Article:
U.S. Writes Its Worries About Buying IT Gear From China Into Law
The U.S. government officially remains concerned about the possibility of cyber attacks from China. And it has quietly imposed new restrictions on the information technology gear that certain branches of the government buy.
According to a pretty detailed report from Reuters, a provision of the government’s latest spending law requires three federal agencies — NASA and the departments of Justice and Commerce — to buy gear only after performing a cyber-security risk assessment carried out in consultation with law-enforcement agencies. Part of the assessment includes consideration of the fact that the equipment or its components may have been manufactured in China.
It’s the latest expression of official hand-wringing about China, and the fact that that country is proving not only to be a permanent and overpowering fixture in the world of tech manufacturing is complicated by the fact that it is also proving to be an adept and aggressive player in the ongoing digital cold war between the countries. It’s also a shot across the bow of China’s large tech equipment providers, like Lenovo and Huawei.
Last month, a U.S.-based research firm claimed to have traced numerous cyber attacks to a specific unit of China’s People’s Liberation Army, one operating within a particular building in Shanghai.
Before that, suspicions about China and its intentions, capabilities and actions in the cyber arena led to a White House-ordered review of claims of spying by the Chinese telecom firm Huawei. This followed a report by the House Intelligence Committee saying that Huawei and another Chinese telecom-equipment concern, ZTE, pose sufficient security risks that government agencies should avoid buying their equipment. This amendment, inserted into a continuing resolution intended to keep the government running through the end of September, essentially puts those worries into force with regard to those three agencies.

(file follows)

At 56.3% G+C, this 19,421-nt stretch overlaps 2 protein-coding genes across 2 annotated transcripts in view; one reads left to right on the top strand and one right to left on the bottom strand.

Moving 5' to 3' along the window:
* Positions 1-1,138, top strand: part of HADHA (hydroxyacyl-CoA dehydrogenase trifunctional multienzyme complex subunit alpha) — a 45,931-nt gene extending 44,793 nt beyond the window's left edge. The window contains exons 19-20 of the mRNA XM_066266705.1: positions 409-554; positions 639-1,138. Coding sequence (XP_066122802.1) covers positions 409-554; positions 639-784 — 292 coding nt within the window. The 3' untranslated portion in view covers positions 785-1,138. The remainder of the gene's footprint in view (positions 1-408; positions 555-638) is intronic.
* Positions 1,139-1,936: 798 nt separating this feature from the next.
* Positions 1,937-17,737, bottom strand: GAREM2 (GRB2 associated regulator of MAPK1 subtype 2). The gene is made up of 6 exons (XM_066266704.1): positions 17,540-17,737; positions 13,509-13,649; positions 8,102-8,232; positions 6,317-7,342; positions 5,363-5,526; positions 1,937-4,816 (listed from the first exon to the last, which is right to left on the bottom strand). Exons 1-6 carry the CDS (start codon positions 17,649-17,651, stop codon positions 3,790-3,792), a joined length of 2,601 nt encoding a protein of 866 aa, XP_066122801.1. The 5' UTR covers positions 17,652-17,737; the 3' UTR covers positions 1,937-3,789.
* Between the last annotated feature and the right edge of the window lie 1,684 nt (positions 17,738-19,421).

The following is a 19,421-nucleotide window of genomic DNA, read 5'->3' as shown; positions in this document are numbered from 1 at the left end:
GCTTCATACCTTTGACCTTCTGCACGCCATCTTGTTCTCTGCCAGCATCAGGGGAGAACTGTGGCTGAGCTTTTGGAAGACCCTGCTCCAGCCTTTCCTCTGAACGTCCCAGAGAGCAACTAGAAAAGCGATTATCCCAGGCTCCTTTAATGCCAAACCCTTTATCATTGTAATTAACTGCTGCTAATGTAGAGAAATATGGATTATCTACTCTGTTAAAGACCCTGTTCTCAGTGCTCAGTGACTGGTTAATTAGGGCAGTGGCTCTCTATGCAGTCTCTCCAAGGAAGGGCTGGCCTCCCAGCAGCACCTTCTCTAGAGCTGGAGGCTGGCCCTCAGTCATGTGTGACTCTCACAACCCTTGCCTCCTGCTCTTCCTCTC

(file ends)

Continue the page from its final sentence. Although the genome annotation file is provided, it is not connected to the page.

But, as I argued at the time, at least some of the federal worry has as much to do with what China might do as it does with what the U.S. is known to have already done. The joint U.S.-Israeli cyber campaigns against Iran using malware weapons like Stuxnet, Gauss and Flame say a great deal about the potential real-world damage that a cyber weapon might do. Stuxnet, you’ll recall, is said to have caused some of Iran’s nuclear centrifuges to spin out of control and explode in an attempt to set back that country’s nuclear research efforts.
Huawei in particular has had a difficult time proving that its links to China’s military establishment are sufficiently severed, and that in the event of open conflict its gear wouldn’t be turned into a surveillance and espionage tool against the U.S. Though, as Reuters notes in its story, Huawei doesn’t believe the bill applies to it. We’ll see.